# Prove $\mathbb{Q}\cap [0,1]$ is not compact without using Heine-Borel theorem. [duplicate]

$\mathbb{Q}\cap [0,1]$ is not closed since any irrational numbers in $(0,1)$ is a limit point but not in $\mathbb{Q}\cap [0,1]$.

By Heine-Borel theorem, $\mathbb{Q}\cap [0,1]$ is not compact.

Now, instead of using Heine-Borel theorem, i want to use the definition of compact set to prove $\mathbb{Q}\cap [0,1]$ is not compat, i.e. find a sequence that converges to an irrational number $\in [0,1]$, example $\frac{1}{\sqrt{2}}$ and hence every subsquence converges to that irrational number as well.

I will appreciate if you prove the sequence converges to its limit instead of just stating it.

• Is your probem that you cannot find such a sequence of rational numbers? – Arthur Mar 21 '17 at 12:56
• Well, $\{.4,.41,.414,.4142,.41421,\cdots \}$ converges to $\sqrt 2-1\approx .414213562373$. – lulu Mar 21 '17 at 12:59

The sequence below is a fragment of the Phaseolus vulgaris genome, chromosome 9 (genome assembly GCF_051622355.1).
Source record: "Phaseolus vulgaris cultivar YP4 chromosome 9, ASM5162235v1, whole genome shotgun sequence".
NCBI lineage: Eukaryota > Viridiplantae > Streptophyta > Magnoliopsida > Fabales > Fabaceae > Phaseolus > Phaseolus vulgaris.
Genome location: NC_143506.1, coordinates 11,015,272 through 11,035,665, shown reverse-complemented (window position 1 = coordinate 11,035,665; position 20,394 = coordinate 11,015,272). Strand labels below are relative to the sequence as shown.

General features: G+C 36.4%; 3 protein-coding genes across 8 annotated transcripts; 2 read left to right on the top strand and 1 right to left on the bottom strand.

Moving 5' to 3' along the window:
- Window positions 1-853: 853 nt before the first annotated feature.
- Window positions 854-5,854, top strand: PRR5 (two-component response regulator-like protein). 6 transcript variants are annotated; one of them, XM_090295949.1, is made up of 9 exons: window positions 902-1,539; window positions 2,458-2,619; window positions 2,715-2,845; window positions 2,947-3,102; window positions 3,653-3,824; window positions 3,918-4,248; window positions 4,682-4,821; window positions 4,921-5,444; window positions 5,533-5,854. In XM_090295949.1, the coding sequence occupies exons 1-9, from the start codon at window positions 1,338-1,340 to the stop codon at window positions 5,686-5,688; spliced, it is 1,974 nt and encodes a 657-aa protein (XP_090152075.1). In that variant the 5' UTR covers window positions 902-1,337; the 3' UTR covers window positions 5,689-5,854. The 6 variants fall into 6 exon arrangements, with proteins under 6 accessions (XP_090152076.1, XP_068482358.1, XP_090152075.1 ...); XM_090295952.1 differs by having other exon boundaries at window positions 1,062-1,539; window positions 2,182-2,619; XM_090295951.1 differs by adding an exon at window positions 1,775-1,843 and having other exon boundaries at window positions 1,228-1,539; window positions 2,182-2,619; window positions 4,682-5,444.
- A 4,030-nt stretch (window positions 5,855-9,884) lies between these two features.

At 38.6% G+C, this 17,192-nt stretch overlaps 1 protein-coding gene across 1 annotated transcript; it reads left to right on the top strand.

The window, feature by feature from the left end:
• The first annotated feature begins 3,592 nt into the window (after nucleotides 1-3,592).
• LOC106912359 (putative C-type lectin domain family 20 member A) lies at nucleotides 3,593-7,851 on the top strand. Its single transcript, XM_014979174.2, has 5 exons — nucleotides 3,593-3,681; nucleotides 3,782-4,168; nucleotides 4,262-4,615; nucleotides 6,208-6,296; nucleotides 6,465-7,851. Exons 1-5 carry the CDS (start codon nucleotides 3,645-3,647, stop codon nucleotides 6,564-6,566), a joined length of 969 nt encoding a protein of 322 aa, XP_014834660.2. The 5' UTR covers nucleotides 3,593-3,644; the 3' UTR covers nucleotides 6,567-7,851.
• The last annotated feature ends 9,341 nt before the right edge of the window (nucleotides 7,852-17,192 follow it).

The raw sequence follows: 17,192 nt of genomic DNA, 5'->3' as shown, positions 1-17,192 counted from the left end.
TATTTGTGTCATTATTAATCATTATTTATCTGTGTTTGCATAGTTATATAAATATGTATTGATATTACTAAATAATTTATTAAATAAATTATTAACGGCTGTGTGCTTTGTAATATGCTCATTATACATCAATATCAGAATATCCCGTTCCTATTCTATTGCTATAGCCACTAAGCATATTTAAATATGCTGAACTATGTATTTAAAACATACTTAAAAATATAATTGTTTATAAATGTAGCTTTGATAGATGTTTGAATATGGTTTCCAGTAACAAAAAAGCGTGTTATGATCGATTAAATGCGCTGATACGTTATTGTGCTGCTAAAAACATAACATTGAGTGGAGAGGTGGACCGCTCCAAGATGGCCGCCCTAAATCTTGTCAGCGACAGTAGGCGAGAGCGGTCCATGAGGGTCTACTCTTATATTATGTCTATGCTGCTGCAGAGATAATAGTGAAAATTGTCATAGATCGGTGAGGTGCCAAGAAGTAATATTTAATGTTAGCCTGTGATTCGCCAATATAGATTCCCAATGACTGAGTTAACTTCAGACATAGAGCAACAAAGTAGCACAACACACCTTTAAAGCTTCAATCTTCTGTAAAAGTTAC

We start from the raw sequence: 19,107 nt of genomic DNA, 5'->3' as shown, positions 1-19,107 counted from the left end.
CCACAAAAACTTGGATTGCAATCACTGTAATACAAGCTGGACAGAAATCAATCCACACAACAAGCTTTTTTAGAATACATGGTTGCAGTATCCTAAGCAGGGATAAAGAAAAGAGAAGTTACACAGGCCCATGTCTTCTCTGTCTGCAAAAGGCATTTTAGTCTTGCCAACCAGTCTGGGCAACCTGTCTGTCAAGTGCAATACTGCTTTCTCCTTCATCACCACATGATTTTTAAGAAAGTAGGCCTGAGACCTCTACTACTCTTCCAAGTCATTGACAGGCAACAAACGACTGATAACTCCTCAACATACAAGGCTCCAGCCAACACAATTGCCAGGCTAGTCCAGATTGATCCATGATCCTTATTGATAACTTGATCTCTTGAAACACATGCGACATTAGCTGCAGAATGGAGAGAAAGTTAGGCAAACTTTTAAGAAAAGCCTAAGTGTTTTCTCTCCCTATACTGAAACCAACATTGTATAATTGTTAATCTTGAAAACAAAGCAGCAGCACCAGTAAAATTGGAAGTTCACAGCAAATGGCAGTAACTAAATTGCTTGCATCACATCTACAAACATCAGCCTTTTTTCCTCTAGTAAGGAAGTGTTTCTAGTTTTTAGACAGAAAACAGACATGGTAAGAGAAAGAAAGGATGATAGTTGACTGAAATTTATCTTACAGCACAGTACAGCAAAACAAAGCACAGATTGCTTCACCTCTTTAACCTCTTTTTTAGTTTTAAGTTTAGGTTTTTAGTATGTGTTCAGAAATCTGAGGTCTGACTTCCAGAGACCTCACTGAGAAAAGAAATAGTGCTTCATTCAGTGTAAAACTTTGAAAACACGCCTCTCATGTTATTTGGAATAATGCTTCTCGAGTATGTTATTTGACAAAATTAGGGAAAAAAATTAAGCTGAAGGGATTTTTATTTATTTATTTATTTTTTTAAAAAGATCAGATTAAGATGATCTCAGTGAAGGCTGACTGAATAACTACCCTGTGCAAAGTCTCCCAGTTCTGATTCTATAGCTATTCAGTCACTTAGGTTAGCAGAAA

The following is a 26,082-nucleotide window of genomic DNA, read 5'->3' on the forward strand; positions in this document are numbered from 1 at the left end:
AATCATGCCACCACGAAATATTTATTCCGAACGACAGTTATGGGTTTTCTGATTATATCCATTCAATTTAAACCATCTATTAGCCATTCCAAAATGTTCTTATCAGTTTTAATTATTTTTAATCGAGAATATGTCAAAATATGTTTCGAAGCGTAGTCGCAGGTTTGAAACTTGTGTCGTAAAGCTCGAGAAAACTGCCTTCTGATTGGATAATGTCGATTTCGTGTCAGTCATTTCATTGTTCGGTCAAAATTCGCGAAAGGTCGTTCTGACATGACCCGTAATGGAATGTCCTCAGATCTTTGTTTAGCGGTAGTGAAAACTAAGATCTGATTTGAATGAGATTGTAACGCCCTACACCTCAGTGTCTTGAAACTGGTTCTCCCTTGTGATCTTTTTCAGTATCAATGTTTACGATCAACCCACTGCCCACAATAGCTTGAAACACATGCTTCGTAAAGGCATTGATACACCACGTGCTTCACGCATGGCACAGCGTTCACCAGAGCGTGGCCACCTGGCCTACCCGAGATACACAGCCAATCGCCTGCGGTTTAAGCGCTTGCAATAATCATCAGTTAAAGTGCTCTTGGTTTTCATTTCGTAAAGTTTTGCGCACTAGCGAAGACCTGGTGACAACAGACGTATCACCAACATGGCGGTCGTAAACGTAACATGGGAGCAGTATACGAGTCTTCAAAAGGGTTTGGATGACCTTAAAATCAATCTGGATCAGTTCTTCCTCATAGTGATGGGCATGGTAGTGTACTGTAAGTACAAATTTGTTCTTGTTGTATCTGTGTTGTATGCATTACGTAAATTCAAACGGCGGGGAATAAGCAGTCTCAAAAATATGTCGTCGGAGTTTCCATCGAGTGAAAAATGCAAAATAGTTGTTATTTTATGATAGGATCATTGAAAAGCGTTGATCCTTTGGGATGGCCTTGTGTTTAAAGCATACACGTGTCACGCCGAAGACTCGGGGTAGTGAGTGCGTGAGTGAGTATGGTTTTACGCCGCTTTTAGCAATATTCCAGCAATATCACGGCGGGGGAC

• $a_n=\lfloor \frac 1{\sqrt 2}\times 10^n\rfloor\times 10^{-n}$. – lulu Mar 21 '17 at 13:23
• $|\frac 1{\sqrt 2}-a_n|<10^{-n+1}$ – lulu Mar 21 '17 at 13:56
• This is just how you get a decimal expansion for any real number. Just use the greedy algorithm...at each stage, take the greatest decimal number, truncated to $n$ places, which is less than your given number. – lulu Mar 21 '17 at 14:01

It think it is almost trivial to show $\;\left(1+\cfrac1n\right)^n\;$ is a rational number$\;>1\;$, for any $\;n\in\Bbb N\;$. Well, now just take
$$x_n:=\left(\frac n{n+1}\right)^n=\frac1{\left(1+\cfrac1n\right)^n}\xrightarrow[n\to\infty]{}\frac1e\notin\Bbb Q\cap[0,1]$$
$$y_n:=\left(1-\frac1n\right)^n\xrightarrow[n\to\infty]{}\frac1e$$
Alternatively: Let be two monotonic sequences of rational numbers $0<r_n<r_{n+1}<s_{n+1}<s_n<1$ with the same limit $l\not\in\Bbb Q$. The family $$\{[0,r_n)\cap\Bbb Q\}_{n\in\Bbb N}\cup\{(s_n,1]\cap\Bbb Q\}_{n\in\Bbb N}$$ is an open cover of the set without finite subcover.